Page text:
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Lash is the first Gypsy Horse colt born in North America and is the epitome of innocence, curiosity and vitality. He is a rambunctious, energetic and inquisitive equine! Filled with a love for life and never ending curiosity, he searches out life's challenges with endless energy. Being a young lad, he has a lot to learn about life in general. Sometimes he thinks he knows more than he actu-ally does and can be impulsive, jumping headlong into an adventure. When he's happy, he can be giggly and giddy with excitement – when sad, he can be very glum. What he feels, he really feels. He lives his young life with passion and love.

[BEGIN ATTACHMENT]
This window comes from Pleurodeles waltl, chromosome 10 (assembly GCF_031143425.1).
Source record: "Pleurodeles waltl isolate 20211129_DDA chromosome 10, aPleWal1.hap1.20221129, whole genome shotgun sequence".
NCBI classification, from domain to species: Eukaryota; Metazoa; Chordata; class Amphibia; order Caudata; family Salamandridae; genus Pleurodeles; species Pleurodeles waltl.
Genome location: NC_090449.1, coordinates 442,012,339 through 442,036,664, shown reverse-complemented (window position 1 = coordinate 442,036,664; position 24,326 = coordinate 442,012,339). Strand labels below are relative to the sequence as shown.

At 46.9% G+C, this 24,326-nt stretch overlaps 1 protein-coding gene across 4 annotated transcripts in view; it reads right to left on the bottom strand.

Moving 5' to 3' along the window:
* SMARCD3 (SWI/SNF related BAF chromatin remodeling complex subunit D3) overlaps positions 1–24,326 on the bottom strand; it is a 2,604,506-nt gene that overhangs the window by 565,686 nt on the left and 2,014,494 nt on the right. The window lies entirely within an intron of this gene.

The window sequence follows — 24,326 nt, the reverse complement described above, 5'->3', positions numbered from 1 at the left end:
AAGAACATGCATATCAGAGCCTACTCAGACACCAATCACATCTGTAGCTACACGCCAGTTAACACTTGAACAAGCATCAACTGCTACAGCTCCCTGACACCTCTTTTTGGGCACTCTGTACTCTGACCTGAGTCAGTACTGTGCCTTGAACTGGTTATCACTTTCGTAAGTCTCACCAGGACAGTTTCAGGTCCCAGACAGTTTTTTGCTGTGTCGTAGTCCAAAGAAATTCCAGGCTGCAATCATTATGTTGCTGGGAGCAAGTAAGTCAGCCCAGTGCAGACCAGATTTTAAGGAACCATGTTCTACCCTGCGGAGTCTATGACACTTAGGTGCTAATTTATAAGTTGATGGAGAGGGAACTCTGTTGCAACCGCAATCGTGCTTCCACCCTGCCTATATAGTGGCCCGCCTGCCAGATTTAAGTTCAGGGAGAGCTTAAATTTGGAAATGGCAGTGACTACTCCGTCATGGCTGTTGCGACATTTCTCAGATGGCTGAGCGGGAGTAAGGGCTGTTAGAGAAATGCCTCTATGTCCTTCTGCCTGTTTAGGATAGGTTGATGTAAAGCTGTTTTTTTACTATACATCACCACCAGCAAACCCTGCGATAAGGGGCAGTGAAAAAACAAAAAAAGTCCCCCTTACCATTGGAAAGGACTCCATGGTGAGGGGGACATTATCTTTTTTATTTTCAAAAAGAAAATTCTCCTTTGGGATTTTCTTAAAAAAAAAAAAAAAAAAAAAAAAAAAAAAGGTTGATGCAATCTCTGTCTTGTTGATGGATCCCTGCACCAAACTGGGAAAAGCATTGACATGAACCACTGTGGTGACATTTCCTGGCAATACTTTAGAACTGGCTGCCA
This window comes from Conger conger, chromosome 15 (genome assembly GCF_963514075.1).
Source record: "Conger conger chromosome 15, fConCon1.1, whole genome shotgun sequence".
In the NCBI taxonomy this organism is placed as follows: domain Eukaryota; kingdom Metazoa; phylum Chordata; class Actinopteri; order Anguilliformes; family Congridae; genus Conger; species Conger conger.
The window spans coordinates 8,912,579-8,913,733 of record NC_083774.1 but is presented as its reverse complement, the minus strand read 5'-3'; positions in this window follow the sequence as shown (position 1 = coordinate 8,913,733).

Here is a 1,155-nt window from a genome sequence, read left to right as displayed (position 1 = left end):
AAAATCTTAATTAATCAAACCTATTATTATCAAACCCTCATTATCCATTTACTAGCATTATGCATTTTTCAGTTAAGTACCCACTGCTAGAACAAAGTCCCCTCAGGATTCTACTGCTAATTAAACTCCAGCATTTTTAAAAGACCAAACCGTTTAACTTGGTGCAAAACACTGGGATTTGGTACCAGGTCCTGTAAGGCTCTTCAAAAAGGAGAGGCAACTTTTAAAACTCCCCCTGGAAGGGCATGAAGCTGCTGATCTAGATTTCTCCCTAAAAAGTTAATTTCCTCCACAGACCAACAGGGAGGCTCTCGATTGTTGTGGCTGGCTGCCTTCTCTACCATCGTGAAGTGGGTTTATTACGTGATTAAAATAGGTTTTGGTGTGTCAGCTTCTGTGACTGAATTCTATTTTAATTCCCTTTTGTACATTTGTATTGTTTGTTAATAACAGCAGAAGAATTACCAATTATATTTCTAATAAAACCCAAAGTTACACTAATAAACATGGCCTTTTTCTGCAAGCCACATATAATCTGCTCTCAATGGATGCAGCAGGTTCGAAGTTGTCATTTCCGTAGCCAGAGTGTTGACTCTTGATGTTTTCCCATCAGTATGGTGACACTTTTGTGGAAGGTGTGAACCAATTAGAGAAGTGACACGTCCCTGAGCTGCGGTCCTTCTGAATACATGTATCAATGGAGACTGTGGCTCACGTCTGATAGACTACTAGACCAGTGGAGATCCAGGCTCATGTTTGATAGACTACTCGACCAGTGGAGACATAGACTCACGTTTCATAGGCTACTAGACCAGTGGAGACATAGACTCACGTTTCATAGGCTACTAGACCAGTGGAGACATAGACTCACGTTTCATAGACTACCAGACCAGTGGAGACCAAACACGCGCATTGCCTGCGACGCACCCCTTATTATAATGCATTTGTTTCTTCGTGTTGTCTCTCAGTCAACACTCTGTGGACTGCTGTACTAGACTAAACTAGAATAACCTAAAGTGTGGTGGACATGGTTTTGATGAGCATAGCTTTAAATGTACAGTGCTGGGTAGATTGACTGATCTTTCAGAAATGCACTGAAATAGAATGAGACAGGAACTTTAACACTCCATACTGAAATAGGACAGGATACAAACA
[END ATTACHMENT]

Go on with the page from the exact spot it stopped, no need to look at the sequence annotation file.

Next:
The Gypsy Horse is known by many names: Traditional Cob, Gypsy Cob, Coloured Cob, Tinker, and Irish Cob, depending upon the area or country, or personal preference on registry. The most socially acceptable term is the Gypsy Horse. The history of the Gypsy Horse is as shrouded in mystery as the people who bred them. The gypsy people have long been involved in breeding horses for hundreds of years. Primary horses put into the gene pool to create the Gypsy Horse were the Clydesdale, Shire, Dales Pony, Fells Ponies and other horses by regional influence. The Gypsy Horse type seen today has developed within the last seventy five years. The breeders favored the flashiness of the gypsy horse and bred for type. This type was based upon a sturdy compact, sure footed horse that had an abundance of hair and feather as well as a flashy coat pattern. Black and White and Bay and White coats were the most common. These horses could work all day and then stand by the campfire and be handled by the children at night. They had to be easy keepers, living on meager rations and what could be found along the roadside. Today gypsy breeders seem to favor a 14 hand gypsy horse with a cobby body type.

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